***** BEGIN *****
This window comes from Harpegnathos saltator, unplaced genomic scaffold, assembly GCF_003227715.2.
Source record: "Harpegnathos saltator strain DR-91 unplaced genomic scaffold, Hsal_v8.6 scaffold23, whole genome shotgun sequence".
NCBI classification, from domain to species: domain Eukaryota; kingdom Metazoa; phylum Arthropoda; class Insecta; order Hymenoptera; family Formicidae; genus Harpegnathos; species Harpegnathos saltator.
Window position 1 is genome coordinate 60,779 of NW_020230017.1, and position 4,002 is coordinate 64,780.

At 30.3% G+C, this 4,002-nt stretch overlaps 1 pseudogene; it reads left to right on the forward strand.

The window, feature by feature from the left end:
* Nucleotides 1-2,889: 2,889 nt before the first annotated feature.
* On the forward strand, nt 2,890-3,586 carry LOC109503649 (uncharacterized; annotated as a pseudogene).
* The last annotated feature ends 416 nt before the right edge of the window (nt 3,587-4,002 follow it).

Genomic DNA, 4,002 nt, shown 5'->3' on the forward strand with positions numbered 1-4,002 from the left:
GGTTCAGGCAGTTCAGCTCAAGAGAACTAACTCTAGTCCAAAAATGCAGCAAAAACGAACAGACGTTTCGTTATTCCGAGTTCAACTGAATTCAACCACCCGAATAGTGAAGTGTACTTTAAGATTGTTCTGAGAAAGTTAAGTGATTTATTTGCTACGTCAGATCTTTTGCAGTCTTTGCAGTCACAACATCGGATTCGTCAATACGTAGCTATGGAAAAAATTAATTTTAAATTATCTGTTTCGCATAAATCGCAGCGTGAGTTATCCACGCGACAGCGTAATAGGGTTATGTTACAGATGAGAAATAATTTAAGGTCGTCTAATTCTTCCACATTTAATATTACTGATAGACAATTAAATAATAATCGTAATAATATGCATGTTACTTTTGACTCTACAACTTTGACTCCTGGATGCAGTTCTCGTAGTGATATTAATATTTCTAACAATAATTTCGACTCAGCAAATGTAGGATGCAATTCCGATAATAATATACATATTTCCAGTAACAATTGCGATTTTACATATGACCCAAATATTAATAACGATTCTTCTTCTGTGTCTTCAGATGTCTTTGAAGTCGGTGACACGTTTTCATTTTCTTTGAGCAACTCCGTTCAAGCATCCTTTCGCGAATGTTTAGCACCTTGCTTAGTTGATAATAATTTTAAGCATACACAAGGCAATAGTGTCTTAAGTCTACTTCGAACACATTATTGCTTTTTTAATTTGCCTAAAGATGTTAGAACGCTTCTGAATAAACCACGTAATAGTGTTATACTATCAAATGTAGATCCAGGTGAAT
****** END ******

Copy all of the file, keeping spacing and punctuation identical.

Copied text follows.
This window comes from Harpegnathos saltator, unplaced genomic scaffold, assembly GCF_003227715.2.
Source record: "Harpegnathos saltator strain DR-91 unplaced genomic scaffold, Hsal_v8.6 scaffold23, whole genome shotgun sequence".
NCBI classification, from domain to species: domain Eukaryota; kingdom Metazoa; phylum Arthropoda; class Insecta; order Hymenoptera; family Formicidae; genus Harpegnathos; species Harpegnathos saltator.
Window position 1 is genome coordinate 60,779 of NW_020230017.1, and position 4,002 is coordinate 64,780.

At 30.3% G+C, this 4,002-nt stretch overlaps 1 pseudogene; it reads left to right on the forward strand.

The window, feature by feature from the left end:
* Nucleotides 1-2,889: 2,889 nt before the first annotated feature.
* On the forward strand, nt 2,890-3,586 carry LOC109503649 (uncharacterized; annotated as a pseudogene).
* The last annotated feature ends 416 nt before the right edge of the window (nt 3,587-4,002 follow it).

Genomic DNA, 4,002 nt, shown 5'->3' on the forward strand with positions numbered 1-4,002 from the left:
GGTTCAGGCAGTTCAGCTCAAGAGAACTAACTCTAGTCCAAAAATGCAGCAAAAACGAACAGACGTTTCGTTATTCCGAGTTCAACTGAATTCAACCACCCGAATAGTGAAGTGTACTTTAAGATTGTTCTGAGAAAGTTAAGTGATTTATTTGCTACGTCAGATCTTTTGCAGTCTTTGCAGTCACAACATCGGATTCGTCAATACGTAGCTATGGAAAAAATTAATTTTAAATTATCTGTTTCGCATAAATCGCAGCGTGAGTTATCCACGCGACAGCGTAATAGGGTTATGTTACAGATGAGAAATAATTTAAGGTCGTCTAATTCTTCCACATTTAATATTACTGATAGACAATTAAATAATAATCGTAATAATATGCATGTTACTTTTGACTCTACAACTTTGACTCCTGGATGCAGTTCTCGTAGTGATATTAATATTTCTAACAATAATTTCGACTCAGCAAATGTAGGATGCAATTCCGATAATAATATACATATTTCCAGTAACAATTGCGATTTTACATATGACCCAAATATTAATAACGATTCTTCTTCTGTGTCTTCAGATGTCTTTGAAGTCGGTGACACGTTTTCATTTTCTTTGAGCAACTCCGTTCAAGCATCCTTTCGCGAATGTTTAGCACCTTGCTTAGTTGATAATAATTTTAAGCATACACAAGGCAATAGTGTCTTAAGTCTACTTCGAACACATTATTGCTTTTTTAATTTGCCTAAAGATGTTAGAACGCTTCTGAATAAACCACGTAATAGTGTTATACTATCAAATGTAGATCCAGGTGAAT